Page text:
Road Closure at 801 Broadway Parking Garage
Effective June 18, 2014 - Road closures will block regular access to our Broadway parking garage. Please allow more time for travel to your appointment.
Detour Route and more information.
News & Updates
Search Research Content
Resource Finder at Kennedy Krieger Institute
A free resource that provides access to information and support for individuals and families living with developmental disabilities.
Regulation of human hematopoietic stem cell self-renewal by the microenvironment's control of retinoic acid signaling.
|Title||Regulation of human hematopoietic stem cell self-renewal by the microenvironment's control of retinoic acid signaling.|
|Publication Type||Journal Article|
|Year of Publication||2013|
|Authors||Ghiaur G, Yegnasubramanian S, Perkins B, Gucwa JL, Gerber JM, Jones RJ|
|Journal||Proceedings of the National Academy of Sciences of the United States of America|
|Date Published||2013 Oct 1|
The high expression of aldehyde dehydrogenase 1, also known as retinaldehyde dehydrogenase, by hematopoietic stem cells (HSCs) suggests an important role for retinoic acid (RA) signaling in determining the fate of these cells. We found that primitive human bone marrow-derived CD34(+)CD38(-) cells not only highly express aldehyde dehydrogenase 1, but also the RA receptor α. Despite the up-regulation of early components of RA signaling, the downstream pathway remained inactive in the primitive CD34(+)CD38(-) cells. Primitive hematopoietic cells rapidly undergo terminal differentiation when cultured away from their microenvironment; however, we found that inhibition of RA signaling maintained their primitive phenotype and function, and promoted their self-renewal. HSCs reside in a complex microenvironment that enforces the balance between self-renewal and differentiation. The exact physiologic mechanisms by which the niche controls HSC fate remain elusive. The embryonic gonadal microenvironment has recently been shown to determine germ-cell fate by degrading RA through expression of the P450 retinoid-inactivating enzyme CYP26B1. We found that the bone marrow microenvironment similarly can control primitive hematopoietic cell fate via modulation of retinoid bioavailability. Accordingly, we found that bone marrow stromal cell CYP26 was also able to inactivate retinoids in serum, preventing RA signaling. Thus, primitive hematopoietic cells appear to be intrinsically programmed to undergo RA-mediated differentiation unless prevented from doing so by bone marrow niche CYP26. Modulation of RA signaling also holds promise for clinical HSC expansion, a prerequisite for the wide-scale use of these cells in regenerative medicine and gene therapy.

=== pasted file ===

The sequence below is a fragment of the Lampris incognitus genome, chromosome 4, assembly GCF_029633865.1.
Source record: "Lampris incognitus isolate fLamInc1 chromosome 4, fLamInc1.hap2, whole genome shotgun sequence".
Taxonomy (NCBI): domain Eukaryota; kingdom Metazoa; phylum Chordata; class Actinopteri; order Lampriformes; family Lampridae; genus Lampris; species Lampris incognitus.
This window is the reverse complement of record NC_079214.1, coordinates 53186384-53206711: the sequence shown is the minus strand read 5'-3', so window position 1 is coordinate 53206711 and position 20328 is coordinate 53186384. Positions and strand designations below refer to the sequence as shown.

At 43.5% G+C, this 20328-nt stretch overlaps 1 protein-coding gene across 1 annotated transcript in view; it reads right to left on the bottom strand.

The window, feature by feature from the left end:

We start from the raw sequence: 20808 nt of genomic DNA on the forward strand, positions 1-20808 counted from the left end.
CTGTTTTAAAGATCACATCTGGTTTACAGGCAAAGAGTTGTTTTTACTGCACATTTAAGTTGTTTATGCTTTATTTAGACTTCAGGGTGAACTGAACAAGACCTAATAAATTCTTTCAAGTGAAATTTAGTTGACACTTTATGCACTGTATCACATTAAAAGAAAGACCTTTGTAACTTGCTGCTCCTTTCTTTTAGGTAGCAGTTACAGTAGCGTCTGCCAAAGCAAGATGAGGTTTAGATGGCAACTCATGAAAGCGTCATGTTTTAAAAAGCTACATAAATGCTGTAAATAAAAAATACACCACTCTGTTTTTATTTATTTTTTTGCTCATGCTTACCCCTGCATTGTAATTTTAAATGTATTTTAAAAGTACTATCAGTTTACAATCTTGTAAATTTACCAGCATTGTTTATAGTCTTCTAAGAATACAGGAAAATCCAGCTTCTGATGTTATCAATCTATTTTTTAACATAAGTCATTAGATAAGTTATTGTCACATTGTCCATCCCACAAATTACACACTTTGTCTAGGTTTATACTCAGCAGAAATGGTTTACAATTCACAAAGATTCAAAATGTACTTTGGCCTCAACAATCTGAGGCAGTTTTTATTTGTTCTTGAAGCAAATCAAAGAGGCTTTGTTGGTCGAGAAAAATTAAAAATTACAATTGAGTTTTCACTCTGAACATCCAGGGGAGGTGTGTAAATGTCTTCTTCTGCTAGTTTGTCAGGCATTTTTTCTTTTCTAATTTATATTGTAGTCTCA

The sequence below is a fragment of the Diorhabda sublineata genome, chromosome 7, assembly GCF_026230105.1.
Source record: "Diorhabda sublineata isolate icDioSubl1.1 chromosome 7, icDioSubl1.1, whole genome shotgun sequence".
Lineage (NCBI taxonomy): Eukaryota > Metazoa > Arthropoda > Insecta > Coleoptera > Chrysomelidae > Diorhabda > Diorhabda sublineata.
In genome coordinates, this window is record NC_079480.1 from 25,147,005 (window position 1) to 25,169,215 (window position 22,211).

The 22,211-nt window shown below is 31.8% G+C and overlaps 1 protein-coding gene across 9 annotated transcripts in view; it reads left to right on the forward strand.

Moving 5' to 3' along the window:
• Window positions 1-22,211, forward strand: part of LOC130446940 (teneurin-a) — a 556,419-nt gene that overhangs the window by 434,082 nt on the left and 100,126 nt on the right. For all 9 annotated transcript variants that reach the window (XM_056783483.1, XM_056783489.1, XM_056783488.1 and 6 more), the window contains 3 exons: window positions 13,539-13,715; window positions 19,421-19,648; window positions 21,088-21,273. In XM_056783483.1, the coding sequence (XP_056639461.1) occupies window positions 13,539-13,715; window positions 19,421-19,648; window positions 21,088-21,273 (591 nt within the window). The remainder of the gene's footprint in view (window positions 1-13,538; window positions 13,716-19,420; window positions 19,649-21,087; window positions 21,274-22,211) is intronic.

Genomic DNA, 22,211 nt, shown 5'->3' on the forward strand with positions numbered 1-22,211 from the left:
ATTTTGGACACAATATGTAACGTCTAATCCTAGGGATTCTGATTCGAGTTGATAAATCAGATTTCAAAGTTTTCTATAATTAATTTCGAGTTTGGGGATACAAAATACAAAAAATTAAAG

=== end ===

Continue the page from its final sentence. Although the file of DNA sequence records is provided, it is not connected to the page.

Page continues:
|Alternate Journal||Proc. Natl. Acad. Sci. U.S.A.|